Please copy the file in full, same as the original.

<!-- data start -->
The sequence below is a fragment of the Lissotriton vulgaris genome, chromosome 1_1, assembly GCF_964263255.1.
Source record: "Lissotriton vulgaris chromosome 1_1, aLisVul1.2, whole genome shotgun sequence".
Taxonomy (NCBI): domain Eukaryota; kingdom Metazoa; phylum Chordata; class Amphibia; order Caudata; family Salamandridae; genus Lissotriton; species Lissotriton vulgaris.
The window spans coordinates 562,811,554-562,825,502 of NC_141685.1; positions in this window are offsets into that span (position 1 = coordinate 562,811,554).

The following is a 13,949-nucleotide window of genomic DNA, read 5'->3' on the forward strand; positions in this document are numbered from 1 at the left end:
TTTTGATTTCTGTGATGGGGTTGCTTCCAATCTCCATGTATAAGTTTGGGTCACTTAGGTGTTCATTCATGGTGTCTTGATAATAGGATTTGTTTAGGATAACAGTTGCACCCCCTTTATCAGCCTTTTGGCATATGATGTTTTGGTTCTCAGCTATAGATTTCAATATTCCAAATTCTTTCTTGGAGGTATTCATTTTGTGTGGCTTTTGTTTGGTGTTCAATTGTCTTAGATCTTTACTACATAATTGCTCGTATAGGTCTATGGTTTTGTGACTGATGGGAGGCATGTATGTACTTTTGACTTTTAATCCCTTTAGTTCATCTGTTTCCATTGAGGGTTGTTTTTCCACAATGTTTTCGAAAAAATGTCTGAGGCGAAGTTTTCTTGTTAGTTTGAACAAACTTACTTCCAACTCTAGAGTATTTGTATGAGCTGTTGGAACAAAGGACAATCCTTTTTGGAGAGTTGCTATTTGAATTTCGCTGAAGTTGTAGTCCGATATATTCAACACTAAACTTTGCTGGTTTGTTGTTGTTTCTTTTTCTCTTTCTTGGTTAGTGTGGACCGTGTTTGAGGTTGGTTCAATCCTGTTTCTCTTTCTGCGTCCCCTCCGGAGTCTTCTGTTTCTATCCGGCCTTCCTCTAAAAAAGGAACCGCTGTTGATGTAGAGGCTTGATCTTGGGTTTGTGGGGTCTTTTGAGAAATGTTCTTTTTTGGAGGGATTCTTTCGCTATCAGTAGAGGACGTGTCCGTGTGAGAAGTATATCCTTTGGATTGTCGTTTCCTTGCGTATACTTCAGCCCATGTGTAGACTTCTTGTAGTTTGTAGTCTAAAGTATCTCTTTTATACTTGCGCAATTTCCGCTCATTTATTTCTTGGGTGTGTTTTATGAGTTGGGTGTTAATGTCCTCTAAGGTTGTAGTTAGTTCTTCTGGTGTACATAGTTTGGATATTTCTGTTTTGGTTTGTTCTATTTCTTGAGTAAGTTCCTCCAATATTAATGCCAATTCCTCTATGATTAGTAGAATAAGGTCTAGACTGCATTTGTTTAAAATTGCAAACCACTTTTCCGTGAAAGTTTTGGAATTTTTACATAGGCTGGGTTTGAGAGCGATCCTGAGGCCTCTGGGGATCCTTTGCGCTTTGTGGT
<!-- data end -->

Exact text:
The sequence below is a fragment of the Lissotriton vulgaris genome, chromosome 1_1, assembly GCF_964263255.1.
Source record: "Lissotriton vulgaris chromosome 1_1, aLisVul1.2, whole genome shotgun sequence".
Taxonomy (NCBI): domain Eukaryota; kingdom Metazoa; phylum Chordata; class Amphibia; order Caudata; family Salamandridae; genus Lissotriton; species Lissotriton vulgaris.
The window spans coordinates 562,811,554-562,825,502 of NC_141685.1; positions in this window are offsets into that span (position 1 = coordinate 562,811,554).

The following is a 13,949-nucleotide window of genomic DNA, read 5'->3' on the forward strand; positions in this document are numbered from 1 at the left end:
TTTTGATTTCTGTGATGGGGTTGCTTCCAATCTCCATGTATAAGTTTGGGTCACTTAGGTGTTCATTCATGGTGTCTTGATAATAGGATTTGTTTAGGATAACAGTTGCACCCCCTTTATCAGCCTTTTGGCATATGATGTTTTGGTTCTCAGCTATAGATTTCAATATTCCAAATTCTTTCTTGGAGGTATTCATTTTGTGTGGCTTTTGTTTGGTGTTCAATTGTCTTAGATCTTTACTACATAATTGCTCGTATAGGTCTATGGTTTTGTGACTGATGGGAGGCATGTATGTACTTTTGACTTTTAATCCCTTTAGTTCATCTGTTTCCATTGAGGGTTGTTTTTCCACAATGTTTTCGAAAAAATGTCTGAGGCGAAGTTTTCTTGTTAGTTTGAACAAACTTACTTCCAACTCTAGAGTATTTGTATGAGCTGTTGGAACAAAGGACAATCCTTTTTGGAGAGTTGCTATTTGAATTTCGCTGAAGTTGTAGTCCGATATATTCAACACTAAACTTTGCTGGTTTGTTGTTGTTTCTTTTTCTCTTTCTTGGTTAGTGTGGACCGTGTTTGAGGTTGGTTCAATCCTGTTTCTCTTTCTGCGTCCCCTCCGGAGTCTTCTGTTTCTATCCGGCCTTCCTCTAAAAAAGGAACCGCTGTTGATGTAGAGGCTTGATCTTGGGTTTGTGGGGTCTTTTGAGAAATGTTCTTTTTTGGAGGGATTCTTTCGCTATCAGTAGAGGACGTGTCCGTGTGAGAAGTATATCCTTTGGATTGTCGTTTCCTTGCGTATACTTCAGCCCATGTGTAGACTTCTTGTAGTTTGTAGTCTAAAGTATCTCTTTTATACTTGCGCAATTTCCGCTCATTTATTTCTTGGGTGTGTTTTATGAGTTGGGTGTTAATGTCCTCTAAGGTTGTAGTTAGTTCTTCTGGTGTACATAGTTTGGATATTTCTGTTTTGGTTTGTTCTATTTCTTGAGTAAGTTCCTCCAATATTAATGCCAATTCCTCTATGATTAGTAGAATAAGGTCTAGACTGCATTTGTTTAAAATTGCAAACCACTTTTCCGTGAAAGTTTTGGAATTTTTACATAGGCTGGGTTTGAGAGCGATCCTGAGGCCTCTGGGGATCCTTTGCGCTTTGTGGT